Oct 102022
Publicity still of Lillian D’Arc and Corbin Bernsen. Note that we do not see the actress in this outfit in the episode.

L.A. Law S07E10 “Spanky and the Art Gang”, aired January 14, 1993

L.A. Law was an ensemble dramedy about a Los Angeles law firm. LIke detective procedurals, legal procedurals bring the characters into a variety of situations, and one popular topic is BDSM, usually in the form of pro dominatrixes.

In this case, the law firm takes as a client Claudia Von Rault, aka Mistress Zenia (played by Lillian D’Arc). She’s charged with involuntary manslaughter of Eric Schuller, who died during a session. The lawyers are initially reluctant to take the sensational case, but the deceased had business entanglements with the firm’s partners and they want it handled in-house. 

This entire plotline unfolds in court, and the accused is only seen in business attire, so there’s little or no visual exploitation. The prosecution sometimes waves around a leather flogger.

The lawyers debate how to handle the case, and whether to urge her to plead for a suspended sentence. Daniel, the lead, wants to go with the plea bargain. The deceased’s widow calls the accused a “whore” to her face. 

In court, the prosecutor questions Schuller’s doctor and establishes the condition of the dead’s man body, with welts on his buttocks, and also that Eric had a previous heart attack. Daniel establishes that the doctor said Schuller could resume sexual activity. 

Schuller’s widow testifies to her belief that Von Rault got her husband to put her in his will, and then killed him. 

In the witness box, Von Rault explains her work and what she did with Schuller. 

Von Rault: “There’s dominance and submission in all human sexuality. When someone hugs you part of them is possessing, holding you captive. But submissive people, those like Mr. Schuler, outnumber dominants seven to one.”

She also describes that she placed a ping pong ball in Schuller’s hand as a safe signal when gagged. That was the first time he had ever dropped the ball in years of sessions. 

Daniel: “Ms Von Rault, was it necessary to strike Mr. Schuler repeatedly and with force.”

Van Roult: “Yes, the therapy session–”

The prosecution interrupts with an objection that she’s not a qualified therapist. Daniel says she has a PhD in behavioral sciences. The judge overrules.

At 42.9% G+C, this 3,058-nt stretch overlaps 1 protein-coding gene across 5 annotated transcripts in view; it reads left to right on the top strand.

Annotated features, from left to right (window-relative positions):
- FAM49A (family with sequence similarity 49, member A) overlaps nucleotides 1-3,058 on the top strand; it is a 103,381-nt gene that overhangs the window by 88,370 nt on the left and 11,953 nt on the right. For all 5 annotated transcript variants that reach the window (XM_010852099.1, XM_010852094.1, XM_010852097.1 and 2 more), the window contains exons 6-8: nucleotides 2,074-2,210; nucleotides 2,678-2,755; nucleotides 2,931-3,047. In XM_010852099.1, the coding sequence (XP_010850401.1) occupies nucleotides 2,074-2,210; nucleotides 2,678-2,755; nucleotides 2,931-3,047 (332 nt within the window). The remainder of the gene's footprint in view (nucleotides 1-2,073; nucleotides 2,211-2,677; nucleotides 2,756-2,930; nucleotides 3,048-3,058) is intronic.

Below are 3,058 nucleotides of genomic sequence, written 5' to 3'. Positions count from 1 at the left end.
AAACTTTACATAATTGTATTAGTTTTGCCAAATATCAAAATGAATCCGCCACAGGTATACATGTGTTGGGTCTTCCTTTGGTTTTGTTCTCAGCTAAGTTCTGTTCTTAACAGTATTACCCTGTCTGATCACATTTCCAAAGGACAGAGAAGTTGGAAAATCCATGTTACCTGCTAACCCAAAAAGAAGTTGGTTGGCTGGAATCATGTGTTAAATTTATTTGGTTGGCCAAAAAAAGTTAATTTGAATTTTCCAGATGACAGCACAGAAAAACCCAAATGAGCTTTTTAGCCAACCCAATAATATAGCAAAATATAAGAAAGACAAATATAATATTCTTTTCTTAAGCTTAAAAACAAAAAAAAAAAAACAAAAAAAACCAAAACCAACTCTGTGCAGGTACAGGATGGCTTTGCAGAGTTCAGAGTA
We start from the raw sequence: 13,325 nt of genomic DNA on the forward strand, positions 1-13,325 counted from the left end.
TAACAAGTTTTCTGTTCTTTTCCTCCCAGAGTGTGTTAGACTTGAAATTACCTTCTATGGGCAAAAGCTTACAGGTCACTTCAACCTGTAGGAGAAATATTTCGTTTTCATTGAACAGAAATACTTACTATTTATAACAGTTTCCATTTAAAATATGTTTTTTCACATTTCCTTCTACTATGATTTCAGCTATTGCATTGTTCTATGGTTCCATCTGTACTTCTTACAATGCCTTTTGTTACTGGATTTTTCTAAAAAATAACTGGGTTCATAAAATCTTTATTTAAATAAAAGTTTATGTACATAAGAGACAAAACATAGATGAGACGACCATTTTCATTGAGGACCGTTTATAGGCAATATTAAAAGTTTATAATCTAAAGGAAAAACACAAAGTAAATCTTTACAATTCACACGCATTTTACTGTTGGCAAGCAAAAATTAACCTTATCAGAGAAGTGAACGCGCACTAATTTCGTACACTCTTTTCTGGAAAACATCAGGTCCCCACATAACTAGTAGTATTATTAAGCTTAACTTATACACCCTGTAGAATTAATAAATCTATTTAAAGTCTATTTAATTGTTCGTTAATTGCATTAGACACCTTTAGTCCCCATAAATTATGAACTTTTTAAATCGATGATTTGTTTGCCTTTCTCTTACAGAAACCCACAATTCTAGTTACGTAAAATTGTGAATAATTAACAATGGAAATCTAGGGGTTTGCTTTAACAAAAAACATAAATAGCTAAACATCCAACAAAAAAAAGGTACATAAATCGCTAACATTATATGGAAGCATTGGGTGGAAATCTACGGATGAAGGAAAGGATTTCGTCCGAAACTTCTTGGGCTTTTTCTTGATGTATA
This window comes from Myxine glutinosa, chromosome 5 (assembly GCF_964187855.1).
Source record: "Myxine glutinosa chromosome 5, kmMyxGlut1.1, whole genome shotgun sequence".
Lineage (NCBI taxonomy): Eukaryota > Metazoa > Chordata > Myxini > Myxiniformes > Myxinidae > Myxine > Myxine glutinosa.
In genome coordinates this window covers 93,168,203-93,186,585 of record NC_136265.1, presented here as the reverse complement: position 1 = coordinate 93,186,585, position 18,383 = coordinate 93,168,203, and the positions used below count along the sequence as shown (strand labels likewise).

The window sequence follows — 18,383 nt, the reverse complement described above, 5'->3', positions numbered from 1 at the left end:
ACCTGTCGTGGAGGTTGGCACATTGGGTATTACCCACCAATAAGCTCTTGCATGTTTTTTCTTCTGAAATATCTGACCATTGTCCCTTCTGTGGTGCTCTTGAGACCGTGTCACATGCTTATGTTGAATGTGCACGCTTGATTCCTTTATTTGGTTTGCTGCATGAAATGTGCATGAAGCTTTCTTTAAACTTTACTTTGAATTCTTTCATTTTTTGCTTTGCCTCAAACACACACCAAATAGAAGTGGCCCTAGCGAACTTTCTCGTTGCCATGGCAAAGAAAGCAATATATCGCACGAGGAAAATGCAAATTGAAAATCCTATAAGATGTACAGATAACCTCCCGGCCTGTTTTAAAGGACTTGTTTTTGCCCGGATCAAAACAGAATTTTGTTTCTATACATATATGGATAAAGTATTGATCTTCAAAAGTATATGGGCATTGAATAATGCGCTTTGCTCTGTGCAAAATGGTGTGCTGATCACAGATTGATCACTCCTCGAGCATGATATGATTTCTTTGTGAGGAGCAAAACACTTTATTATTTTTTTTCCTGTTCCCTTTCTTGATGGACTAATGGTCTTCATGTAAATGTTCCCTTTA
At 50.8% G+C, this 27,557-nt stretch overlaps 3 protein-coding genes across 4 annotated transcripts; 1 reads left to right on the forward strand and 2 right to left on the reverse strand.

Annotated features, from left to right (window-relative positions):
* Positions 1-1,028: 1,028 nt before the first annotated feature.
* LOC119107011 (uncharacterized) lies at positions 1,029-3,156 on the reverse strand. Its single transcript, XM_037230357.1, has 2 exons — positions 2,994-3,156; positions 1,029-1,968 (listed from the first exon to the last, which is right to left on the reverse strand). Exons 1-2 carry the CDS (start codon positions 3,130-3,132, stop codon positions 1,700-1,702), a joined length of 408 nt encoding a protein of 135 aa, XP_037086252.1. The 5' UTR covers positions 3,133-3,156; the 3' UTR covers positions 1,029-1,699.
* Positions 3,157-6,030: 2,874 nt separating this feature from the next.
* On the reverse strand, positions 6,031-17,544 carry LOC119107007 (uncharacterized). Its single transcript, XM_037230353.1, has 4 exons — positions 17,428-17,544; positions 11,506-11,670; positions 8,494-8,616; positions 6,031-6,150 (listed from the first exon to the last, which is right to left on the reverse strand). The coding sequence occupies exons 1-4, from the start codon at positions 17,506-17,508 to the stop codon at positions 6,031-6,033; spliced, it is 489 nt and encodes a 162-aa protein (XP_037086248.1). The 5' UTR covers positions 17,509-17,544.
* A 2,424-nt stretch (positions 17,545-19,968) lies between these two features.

Von Roult: “Mr Schuler had a high threshold. If I didn’t hit hard, he felt I didn’t care.” 

Daniel: “Did you care?”

Von Roult: “He was a dear friend. It broke my heart to know the burden of guilt he carried.”


Van Roult: “Freud suggested children who aren’t punished and never spanked and then forgiven in love sometimes become masochistic. Eric Schuller paid me to be his mother, to whip him, and afterwards put my arms around him and say I loved him.”

Daniel: “What would happen then?”

Van Roult: “He would break down and cry.”

Summing up to the jury, the prosecutor calls Miss Van Rault: 

Prosecutor: “… an entrepreneur of horror, a pain merchant, and total cynic. There is a limit, even as adults, to what we may consent. Eric Schuler did not consent to his own murder, and yet that’s exactly what he got. Knowing full well of his weakened condition and earlier heart attack, Miss Van Rault beat him to death and kept the money. You must not let her get away with that.”

Daniel explains the definition of manslaughter to the jury. 

Daniel: “What Miss Von Rault does for a living may be considered by most to be distasteful, warped even, but criminal? Not by law. Eric Schuller assured Miss Von Rault of his physical condition and voluntarily consented to everything she did. She knew Mr Schuller’s body, his life story, better than his own wife. Claudia Van Rault and Eric Schuller trusted one another. It was not her intent to hurt, but to heal.”

The jury says “not guilty”.

Von Rault says “Thank you” to Arnie Becker, then bites him lightly on the lip. “Did that hurt?” she asks flirtatiously. 

A recurring trope in stories about pro dominatrixes is that they act like therapists and may even have psychological or psychiatric backgrounds. E.g. Lady Heather Kessler in CSI retired as a pro-domme and became a therapist, and Tiff in Bonding becomes a pro-domme to pay for therapist school. While there are certain similarities, pro-dommes are not caring professionals, have no qualifications, and aren’t bound by medical ethics or regulations. 

The frequency with which fictional pro dominatrixes are likened to therapists serves the dual function of legitimizing the domme as a sympathetic character, a bourgeois healing professional instead of a mercenary sex worker in a quasi-legal field, and legitimizing the practice of BDSM itself as a form of therapy, instead of symptom of a mental illness or just a perverse form of sexual pleasure. 

If the dominatrix wasn’t framed as a healing professional, the jury in the courtroom (and the viewing audience at home) would be less likely to view her positively. They might believe the accusation that Von Rault got herself named in the deceased’s will and killed him, even though it’s pure speculation that she is in the will at all. Or they might have viewed his death as the result of her negligence.

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